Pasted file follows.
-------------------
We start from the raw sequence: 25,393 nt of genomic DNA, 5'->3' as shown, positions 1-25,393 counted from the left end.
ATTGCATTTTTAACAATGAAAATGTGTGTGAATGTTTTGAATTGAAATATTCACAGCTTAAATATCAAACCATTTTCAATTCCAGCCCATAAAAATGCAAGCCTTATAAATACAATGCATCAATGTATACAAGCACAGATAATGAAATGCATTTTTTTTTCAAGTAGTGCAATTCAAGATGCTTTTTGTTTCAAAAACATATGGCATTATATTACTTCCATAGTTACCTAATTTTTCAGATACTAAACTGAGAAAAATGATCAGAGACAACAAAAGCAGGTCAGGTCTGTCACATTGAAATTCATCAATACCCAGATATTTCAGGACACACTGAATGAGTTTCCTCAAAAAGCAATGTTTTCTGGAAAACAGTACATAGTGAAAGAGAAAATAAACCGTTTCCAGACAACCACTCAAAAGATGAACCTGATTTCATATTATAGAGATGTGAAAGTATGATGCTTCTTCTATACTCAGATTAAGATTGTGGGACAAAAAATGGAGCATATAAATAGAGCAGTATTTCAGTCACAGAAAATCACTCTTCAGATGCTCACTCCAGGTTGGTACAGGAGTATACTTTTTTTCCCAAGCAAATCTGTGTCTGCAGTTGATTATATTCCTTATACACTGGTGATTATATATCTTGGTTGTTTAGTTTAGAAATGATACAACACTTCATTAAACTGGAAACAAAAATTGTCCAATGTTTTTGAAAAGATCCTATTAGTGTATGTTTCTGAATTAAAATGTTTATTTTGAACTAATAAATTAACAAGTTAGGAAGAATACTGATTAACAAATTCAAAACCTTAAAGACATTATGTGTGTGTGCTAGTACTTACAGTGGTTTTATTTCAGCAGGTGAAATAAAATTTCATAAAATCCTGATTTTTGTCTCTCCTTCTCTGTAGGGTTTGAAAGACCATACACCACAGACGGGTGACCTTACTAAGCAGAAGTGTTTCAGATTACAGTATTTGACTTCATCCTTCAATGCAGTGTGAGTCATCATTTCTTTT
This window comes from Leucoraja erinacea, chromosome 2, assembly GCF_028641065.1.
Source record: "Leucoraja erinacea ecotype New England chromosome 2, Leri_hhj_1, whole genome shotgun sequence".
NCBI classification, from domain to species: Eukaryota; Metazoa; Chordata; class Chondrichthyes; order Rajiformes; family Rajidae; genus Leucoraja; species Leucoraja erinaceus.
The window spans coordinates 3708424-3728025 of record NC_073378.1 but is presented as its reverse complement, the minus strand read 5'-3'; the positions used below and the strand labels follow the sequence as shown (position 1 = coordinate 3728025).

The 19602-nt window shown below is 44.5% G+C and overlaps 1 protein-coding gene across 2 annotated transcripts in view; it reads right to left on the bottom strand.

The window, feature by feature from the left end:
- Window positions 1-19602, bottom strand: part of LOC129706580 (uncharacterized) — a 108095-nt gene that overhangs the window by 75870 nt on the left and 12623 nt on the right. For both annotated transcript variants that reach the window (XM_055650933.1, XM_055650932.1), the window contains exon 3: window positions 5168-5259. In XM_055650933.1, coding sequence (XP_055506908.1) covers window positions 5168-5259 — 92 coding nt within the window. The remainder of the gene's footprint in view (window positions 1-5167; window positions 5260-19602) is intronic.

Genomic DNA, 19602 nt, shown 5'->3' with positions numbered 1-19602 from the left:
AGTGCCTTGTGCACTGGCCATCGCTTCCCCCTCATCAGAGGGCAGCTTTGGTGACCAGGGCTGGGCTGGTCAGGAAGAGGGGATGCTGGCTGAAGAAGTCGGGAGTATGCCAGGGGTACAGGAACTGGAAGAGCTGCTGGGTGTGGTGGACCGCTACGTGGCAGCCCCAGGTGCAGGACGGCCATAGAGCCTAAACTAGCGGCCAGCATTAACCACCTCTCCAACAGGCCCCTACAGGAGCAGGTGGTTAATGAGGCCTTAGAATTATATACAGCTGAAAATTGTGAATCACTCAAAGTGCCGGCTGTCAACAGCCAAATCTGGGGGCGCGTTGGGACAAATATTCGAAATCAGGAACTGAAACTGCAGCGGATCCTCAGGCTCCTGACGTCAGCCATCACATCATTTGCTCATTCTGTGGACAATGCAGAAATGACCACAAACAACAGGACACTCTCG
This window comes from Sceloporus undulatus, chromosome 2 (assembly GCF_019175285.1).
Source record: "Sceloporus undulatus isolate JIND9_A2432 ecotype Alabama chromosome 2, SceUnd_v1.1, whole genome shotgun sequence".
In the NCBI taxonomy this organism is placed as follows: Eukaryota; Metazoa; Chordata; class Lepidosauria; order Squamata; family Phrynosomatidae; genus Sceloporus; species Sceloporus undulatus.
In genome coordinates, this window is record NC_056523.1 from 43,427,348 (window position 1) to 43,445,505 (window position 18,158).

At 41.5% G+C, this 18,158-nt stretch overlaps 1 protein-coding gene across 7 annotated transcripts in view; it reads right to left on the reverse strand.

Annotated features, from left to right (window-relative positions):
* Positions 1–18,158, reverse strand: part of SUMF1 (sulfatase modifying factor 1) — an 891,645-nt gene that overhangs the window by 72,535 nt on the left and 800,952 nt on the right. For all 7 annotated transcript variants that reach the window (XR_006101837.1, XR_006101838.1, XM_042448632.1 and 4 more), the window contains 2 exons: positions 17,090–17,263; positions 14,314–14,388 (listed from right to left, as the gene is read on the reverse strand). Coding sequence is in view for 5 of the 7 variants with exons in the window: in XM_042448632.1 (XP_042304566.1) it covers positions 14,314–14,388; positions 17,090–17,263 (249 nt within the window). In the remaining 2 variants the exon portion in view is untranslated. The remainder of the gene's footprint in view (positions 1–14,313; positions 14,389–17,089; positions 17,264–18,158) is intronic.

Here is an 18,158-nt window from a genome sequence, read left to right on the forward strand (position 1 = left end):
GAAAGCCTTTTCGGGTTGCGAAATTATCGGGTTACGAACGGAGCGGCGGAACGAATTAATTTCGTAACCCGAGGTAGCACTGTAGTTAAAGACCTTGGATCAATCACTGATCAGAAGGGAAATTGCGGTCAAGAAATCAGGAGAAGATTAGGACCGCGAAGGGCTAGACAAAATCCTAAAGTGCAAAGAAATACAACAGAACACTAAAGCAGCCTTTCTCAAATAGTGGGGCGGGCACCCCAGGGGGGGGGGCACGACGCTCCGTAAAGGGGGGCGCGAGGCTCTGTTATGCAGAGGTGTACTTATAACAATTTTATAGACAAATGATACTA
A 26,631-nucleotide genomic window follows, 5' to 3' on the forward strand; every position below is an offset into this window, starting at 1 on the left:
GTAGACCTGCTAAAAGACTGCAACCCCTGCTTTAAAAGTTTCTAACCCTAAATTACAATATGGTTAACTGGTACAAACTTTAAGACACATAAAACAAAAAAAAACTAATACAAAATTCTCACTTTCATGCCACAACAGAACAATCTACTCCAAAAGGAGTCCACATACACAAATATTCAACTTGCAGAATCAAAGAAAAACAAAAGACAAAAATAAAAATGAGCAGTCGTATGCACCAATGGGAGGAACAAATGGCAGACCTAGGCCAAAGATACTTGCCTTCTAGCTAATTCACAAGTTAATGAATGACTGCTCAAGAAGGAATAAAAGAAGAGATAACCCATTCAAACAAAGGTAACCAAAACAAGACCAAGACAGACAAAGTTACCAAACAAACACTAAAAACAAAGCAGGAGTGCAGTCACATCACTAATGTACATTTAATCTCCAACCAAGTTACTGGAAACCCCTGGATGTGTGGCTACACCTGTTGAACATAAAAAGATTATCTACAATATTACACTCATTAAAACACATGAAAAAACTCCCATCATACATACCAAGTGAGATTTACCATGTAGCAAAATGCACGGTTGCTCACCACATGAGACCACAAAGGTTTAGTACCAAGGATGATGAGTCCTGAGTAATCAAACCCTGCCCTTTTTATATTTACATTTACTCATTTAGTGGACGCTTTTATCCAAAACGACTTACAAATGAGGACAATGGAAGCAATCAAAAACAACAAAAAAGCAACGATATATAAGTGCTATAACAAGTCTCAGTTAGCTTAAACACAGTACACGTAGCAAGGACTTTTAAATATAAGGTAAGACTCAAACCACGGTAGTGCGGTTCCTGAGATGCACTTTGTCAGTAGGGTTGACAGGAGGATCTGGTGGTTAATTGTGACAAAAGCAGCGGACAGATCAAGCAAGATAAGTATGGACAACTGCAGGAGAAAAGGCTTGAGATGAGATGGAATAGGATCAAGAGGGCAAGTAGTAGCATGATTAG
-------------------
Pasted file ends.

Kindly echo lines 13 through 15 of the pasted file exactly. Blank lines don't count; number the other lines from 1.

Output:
Source record: "Sceloporus undulatus isolate JIND9_A2432 ecotype Alabama chromosome 2, SceUnd_v1.1, whole genome shotgun sequence".
In the NCBI taxonomy this organism is placed as follows: Eukaryota; Metazoa; Chordata; class Lepidosauria; order Squamata; family Phrynosomatidae; genus Sceloporus; species Sceloporus undulatus.
In genome coordinates, this window is record NC_056523.1 from 43,427,348 (window position 1) to 43,445,505 (window position 18,158).